Thursday, January 02, 2014

Is there a reason for everything, as some people say?

Sometimes I think there are errors on both sides of this question. I know people who insist that God is somehow behind everything that happens. I know others who insist that God allows people to do evil, but places limits on them. A famous church leader, not too long ago, proclaimed God’s sovereignty in the terrorist attack on 9/11. Another leader proclaimed the climbing accident of his son to be part of God’s will, and actually makes the statement from pulpits, “God killed my son.” I would like to say that I am going to clear up the answer to this question, but I cannot, as the picture of God’s will and man’s evil, let alone the evil of the world, are very difficult to merge in a sensible fashion.

The difficulty in explaining any answer to this question is, I think, found much in our lack of knowledge of exactly why things are happening. I think of Job, where twice when visited by Satan, God brings up the subject of Job, yet later God declares that Satan has incited him against Job. I believe both scriptures, but I have a lack of knowledge to be able to explain how they do work together. Job, meanwhile, is given no certain answer, only that he is to let God be God, and not to question why.

That there is a reason for everything might appear to be a good doctrine to believe, and there is some basis for it to be believed. But I am always reminded of Voltaire’s Candide, where the hero believes that he is in the “best of all possible worlds”, no matter what might happen to him. He goes from one disaster to another, and finds no evidence to support the position that he is in the best of all possible worlds.

The problem may lie in the fact that Satan is somehow still allowed access to God, though he has been found in sin, and God has long proclaimed his demise. We do not know why or how the structure of heaven works, and it grates against my very fiber to think of Job being in his predicament because of a power structure he knew little about. Apparently, God is showing his perfect justice to a heavenly host, and, at least in the short run, that did not work out very well for Job. And that leads to another problem, the short run. If the Bible is to be believed, and I do, those afflictions that we all seem to suffer, including death, are but for a moment, and God says that he intends to place us in a better place where all our tears will be wiped away. We here on earth see nothing but the short run, so how can we even begin to figure it out? We are left in the plight of Job, with little understanding of how terrible things happen. But we should be more confident than Job that things will work out for the best in the end.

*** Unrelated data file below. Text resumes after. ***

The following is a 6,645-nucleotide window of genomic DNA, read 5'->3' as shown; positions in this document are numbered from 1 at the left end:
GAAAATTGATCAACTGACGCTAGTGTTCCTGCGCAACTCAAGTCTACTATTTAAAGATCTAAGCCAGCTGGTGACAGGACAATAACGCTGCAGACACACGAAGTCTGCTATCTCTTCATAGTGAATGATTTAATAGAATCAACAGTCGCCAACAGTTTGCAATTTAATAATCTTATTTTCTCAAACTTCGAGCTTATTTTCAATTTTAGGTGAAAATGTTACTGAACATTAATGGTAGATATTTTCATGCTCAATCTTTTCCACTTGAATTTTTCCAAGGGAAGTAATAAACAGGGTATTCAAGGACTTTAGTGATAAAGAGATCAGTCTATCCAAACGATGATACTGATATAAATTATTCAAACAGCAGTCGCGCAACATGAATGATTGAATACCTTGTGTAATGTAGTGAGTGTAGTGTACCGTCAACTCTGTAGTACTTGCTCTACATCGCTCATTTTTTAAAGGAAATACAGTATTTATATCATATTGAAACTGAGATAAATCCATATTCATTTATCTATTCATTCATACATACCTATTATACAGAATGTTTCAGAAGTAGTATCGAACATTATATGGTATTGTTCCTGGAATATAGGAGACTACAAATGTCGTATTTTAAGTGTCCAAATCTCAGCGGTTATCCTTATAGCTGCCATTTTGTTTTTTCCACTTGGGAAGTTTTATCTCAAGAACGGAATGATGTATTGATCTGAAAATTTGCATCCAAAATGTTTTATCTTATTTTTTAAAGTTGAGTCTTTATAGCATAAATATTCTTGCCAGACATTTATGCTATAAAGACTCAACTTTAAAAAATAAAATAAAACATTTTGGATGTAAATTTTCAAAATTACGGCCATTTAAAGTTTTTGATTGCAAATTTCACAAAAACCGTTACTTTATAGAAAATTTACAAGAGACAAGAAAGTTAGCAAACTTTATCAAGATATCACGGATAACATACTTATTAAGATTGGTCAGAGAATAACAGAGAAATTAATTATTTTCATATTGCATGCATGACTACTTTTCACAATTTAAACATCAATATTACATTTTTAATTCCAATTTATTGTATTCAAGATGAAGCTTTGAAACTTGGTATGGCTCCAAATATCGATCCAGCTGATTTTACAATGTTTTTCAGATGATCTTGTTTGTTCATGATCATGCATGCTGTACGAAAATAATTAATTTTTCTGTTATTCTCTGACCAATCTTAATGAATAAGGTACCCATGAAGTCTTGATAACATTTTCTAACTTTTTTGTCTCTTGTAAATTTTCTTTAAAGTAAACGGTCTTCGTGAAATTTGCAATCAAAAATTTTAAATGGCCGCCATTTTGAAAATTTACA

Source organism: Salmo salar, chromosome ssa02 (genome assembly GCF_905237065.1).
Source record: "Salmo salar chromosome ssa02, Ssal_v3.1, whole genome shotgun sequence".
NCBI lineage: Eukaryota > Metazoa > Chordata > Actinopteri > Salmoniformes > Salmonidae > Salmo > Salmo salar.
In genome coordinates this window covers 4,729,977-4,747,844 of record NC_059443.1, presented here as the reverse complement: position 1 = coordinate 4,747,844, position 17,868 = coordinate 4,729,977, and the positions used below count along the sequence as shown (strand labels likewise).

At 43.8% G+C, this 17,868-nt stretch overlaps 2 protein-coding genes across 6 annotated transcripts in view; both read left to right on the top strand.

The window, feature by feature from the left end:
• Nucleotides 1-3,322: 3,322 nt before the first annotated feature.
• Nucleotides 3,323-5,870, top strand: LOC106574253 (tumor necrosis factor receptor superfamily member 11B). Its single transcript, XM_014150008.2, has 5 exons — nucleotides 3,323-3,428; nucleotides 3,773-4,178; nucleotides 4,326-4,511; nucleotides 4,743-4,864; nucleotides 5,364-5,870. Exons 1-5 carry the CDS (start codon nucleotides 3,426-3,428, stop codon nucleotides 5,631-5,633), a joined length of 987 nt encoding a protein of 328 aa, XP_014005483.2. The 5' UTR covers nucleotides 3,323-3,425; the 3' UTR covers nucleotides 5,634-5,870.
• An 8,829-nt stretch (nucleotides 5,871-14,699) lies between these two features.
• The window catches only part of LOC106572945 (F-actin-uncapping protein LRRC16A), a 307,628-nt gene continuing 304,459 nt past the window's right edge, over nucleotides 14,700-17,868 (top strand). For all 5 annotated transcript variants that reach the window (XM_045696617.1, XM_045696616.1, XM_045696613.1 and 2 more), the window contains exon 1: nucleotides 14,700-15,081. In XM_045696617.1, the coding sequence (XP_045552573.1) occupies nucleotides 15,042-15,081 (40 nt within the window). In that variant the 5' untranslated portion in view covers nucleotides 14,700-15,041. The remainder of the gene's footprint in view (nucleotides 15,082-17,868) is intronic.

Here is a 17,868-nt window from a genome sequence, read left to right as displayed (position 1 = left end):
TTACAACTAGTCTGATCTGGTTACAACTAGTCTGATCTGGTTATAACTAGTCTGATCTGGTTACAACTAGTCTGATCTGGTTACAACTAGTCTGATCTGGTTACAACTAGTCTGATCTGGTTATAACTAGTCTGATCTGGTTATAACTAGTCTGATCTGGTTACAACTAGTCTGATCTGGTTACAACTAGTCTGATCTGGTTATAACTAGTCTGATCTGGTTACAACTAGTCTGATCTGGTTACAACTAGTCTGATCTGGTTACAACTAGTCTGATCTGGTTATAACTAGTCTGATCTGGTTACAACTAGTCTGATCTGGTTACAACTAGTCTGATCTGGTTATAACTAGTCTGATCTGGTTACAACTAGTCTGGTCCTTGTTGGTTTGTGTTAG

I have always been mystified by this evil, and while I do not attempt to explain it, I have long noticed the truth of God’s promise that all things work together for good in the believer’s life (Romans 8:28). I have long noted evil situations that have brought unseen harmony and goodness to the believer’s life—a definite fulfillment of this promise. So personally, while I would not be so reckless as to charge God as behind everything that happens, that in no way gets me out of the dilemma, for is not a sovereign God always sovereign, even when he is not directly in the evil?

So even when I do not think God is in a particularly evil act, of which there are many, some even happening as you read this, God is still sovereign overall. One of my favorite Psalms is Psalm 2, where the rulers of the earth, kings, plot directly against God, but the Psalm says that God laughs at their plans, for they amount to nothing. There is no question that God is sovereign over all, and in that sense takes direct responsibility for the state of the world. But, the question is, does it mean that God is in everything, as some insist, that every molecule, every atom, can only move with his permissive decree? Scholars who believe this way will point out, that if there were the smallest atom allowed to stray, that the certainty of what God promises could not be. Therefore, they argue, nothing is apart from the providence of God.